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Coach Sean McDermott by offseason upgrades

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When asked whether the Buffalo Bills have a roster built to win now, Sean McDermott didn't mind being put on the spot.

"You're beautiful, man," McDermott said during a video conference call Thursday, referring to a reporter. "Throw the high and inside quickball. Chin music. "And yet, for the first time since the Bills upgraded their roster in free agency and acquired recipient Stefon Diggs in a deal with Minnesota in March, he wasn't ready to swing away in addressing the media, before shortening secondary needs in the NFL draft last weekend.

McDermott would just go so far in recognizing that the current roster of the Bills is the deepest it has been since the job was taken over three years ago.

"Listen, we are definitely beyond where we were when I came here," he said. "You want to be able to say that, and that is part of the goal."

However, the proof is still months away given the challenges facing him and the rest of the NFL when they wonder when teams will be allowed to start practicing because of the coronavirus pandemic. And games are yet to be played.

What's not in question, at least on paper, is the Bills finally resembling a contender based on a variety of factors for a team coming off in three years from their second playoff appearance.

Buffalo's roster has continuity, with all but four regulars coming back from last season. And whatever holes might have been, a series of offseason additions were shored up, including defensive end Mario Addison, defensive tackle Vernon Butler, linebacker A.J. Klein and Josh Norman, cornerback.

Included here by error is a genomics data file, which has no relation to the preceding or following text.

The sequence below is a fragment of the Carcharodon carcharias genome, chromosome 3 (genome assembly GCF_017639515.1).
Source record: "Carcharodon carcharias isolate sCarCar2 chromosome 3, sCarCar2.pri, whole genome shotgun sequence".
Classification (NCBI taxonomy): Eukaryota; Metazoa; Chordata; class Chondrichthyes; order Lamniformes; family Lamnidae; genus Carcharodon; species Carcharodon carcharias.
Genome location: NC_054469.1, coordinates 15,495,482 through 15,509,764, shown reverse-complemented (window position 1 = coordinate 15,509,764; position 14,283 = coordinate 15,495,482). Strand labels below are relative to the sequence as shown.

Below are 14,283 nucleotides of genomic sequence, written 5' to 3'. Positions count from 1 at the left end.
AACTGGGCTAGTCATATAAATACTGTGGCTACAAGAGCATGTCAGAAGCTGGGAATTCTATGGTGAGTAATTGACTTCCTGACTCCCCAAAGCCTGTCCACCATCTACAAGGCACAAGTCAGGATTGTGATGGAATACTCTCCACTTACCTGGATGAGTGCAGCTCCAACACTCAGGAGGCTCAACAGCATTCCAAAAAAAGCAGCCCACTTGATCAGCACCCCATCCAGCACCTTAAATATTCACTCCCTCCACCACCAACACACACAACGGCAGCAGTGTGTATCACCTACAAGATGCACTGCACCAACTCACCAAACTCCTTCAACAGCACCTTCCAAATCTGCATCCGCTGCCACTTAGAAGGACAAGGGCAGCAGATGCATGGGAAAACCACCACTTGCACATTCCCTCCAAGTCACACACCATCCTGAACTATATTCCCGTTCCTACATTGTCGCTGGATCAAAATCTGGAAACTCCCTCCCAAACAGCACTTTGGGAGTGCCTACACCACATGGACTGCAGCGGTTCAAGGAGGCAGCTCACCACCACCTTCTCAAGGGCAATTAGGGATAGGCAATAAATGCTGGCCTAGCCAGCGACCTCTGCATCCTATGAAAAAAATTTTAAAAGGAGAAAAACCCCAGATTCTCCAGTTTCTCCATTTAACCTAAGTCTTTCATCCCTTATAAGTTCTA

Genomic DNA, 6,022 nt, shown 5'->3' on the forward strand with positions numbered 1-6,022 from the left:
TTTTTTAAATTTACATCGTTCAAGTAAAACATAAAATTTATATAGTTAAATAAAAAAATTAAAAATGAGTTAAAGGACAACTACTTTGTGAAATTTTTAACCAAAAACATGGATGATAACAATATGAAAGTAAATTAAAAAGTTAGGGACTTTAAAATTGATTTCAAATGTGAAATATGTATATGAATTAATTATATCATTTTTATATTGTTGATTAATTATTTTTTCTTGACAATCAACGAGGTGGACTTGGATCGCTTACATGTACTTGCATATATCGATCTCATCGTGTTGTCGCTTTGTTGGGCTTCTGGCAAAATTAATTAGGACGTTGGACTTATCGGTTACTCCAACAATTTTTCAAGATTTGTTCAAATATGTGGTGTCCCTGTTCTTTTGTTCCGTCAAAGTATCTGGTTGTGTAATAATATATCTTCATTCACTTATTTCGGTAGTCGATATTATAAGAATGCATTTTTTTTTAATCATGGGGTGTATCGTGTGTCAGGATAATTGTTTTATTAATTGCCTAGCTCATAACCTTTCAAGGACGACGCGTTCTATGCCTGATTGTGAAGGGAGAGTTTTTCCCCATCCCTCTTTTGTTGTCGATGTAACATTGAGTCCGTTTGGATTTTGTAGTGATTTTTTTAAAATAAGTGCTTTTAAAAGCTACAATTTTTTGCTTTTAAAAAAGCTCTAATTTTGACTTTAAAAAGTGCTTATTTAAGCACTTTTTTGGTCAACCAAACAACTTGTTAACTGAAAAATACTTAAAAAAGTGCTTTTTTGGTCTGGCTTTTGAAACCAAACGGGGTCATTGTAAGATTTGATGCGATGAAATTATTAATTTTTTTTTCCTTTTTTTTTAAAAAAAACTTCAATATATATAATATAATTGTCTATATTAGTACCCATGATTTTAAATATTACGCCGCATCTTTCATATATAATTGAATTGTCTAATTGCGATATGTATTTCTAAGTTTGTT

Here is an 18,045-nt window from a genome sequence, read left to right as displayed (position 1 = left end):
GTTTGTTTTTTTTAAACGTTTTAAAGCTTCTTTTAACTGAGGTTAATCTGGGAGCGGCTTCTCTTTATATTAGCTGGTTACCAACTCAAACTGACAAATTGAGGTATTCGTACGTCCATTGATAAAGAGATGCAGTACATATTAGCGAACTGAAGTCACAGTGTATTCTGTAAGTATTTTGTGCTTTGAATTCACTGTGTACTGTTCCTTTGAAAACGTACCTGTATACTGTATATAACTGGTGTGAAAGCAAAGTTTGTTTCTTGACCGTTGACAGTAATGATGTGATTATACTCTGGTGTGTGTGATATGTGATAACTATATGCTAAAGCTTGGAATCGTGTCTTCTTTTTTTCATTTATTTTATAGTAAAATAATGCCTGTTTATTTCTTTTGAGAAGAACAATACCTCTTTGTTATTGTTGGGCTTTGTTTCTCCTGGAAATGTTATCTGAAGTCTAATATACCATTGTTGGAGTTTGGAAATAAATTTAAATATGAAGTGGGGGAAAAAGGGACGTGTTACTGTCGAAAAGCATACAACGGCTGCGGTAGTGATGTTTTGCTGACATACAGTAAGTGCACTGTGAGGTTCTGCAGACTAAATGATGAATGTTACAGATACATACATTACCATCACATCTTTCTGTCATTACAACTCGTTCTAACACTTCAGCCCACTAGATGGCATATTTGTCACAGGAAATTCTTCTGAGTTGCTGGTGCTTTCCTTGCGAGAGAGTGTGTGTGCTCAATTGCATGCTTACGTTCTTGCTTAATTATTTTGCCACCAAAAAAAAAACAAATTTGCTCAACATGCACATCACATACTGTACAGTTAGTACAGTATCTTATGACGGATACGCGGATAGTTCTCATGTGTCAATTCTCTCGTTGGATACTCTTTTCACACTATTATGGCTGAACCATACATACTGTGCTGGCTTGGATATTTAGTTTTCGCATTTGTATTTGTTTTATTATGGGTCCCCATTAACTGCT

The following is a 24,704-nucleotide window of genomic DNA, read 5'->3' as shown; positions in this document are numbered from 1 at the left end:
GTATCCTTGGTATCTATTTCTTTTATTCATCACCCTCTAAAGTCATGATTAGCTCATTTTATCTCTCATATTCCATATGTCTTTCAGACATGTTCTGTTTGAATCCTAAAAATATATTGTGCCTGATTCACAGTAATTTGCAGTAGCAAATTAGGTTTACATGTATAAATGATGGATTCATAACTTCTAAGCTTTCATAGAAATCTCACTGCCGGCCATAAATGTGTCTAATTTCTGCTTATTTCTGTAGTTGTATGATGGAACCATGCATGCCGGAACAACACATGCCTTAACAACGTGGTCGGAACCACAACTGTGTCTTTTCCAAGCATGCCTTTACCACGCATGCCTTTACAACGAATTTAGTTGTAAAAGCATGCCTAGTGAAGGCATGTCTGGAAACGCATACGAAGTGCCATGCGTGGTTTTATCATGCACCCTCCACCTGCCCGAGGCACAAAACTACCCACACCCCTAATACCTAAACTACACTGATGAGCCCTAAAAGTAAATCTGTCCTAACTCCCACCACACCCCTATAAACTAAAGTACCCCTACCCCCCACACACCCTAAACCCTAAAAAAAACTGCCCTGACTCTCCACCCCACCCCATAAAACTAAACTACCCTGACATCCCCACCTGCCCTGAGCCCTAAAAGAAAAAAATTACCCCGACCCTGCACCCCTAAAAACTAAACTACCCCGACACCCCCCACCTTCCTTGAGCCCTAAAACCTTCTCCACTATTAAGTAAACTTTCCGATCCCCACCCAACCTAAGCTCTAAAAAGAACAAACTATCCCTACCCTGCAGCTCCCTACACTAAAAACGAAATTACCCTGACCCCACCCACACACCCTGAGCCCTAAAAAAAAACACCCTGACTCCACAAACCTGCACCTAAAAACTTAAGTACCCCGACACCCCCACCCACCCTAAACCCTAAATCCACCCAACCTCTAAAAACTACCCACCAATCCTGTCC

Following Tom Brady's departure, it is enough for some to regard the Bills as the chic pick to replace the New England Patriots atop the AFC East standings.

The acquisition of Diggs alone was important, because it has the potential to improve an offense led by Josh Allen that had difficulty scoring. Buffalo failed 11 times last season to top 21 points, including a 21-18 overtime wild-card playoff loss to Houston where the Bills squandered a 16-0 third-quarter lead.

"We need to score points, and that was an emphasis and a theme we've been discussing since the end of the season," he said of a team that had 10 games decided by seven points or less.

"In the fourth quarter of one of these games I'd love to take a seat on the bench and maybe eat an orange slice or drink a Gatorade instead of having my heart go one million miles an hour," McDermott added.

There are still many concerns, one of his greatest involving the lack of practice time to develop the passing game of Buffalo.

McDermott said the offense spends approximately 70 percent of their spring practices on passes, with the focus turning to running attack once players are allowed to wear pads. He also wondered how long it could take Allen to construct chemistry with Diggs.

"I'm worried about it, but at this point I don't think I'm worried," McDermott said, noting that each team is facing their share of challenges. "What you are doing is trying to adjust and adapt, and as we said before, this offseason our theme was: 'Find a way.'" McDermott has a track record of overcoming adversity in Buffalo.

The Bills overcame a patchwork roster in transition during his first season - Buffalo traded three starters, Sammy Watkins receiver, Marcell Dareus defensive tackle and Ronald Darby cornerback - to finish 9-7 and end a 17-year playoff drought. The Bills made the playoffs last season despite an offense featuring eight new starters.

Though players work out on their own remotely, McDermott is reintroducing its annual offseason team-bonding sessions by having newcomers introduce themselves once again by sharing their backgrounds during team sessions.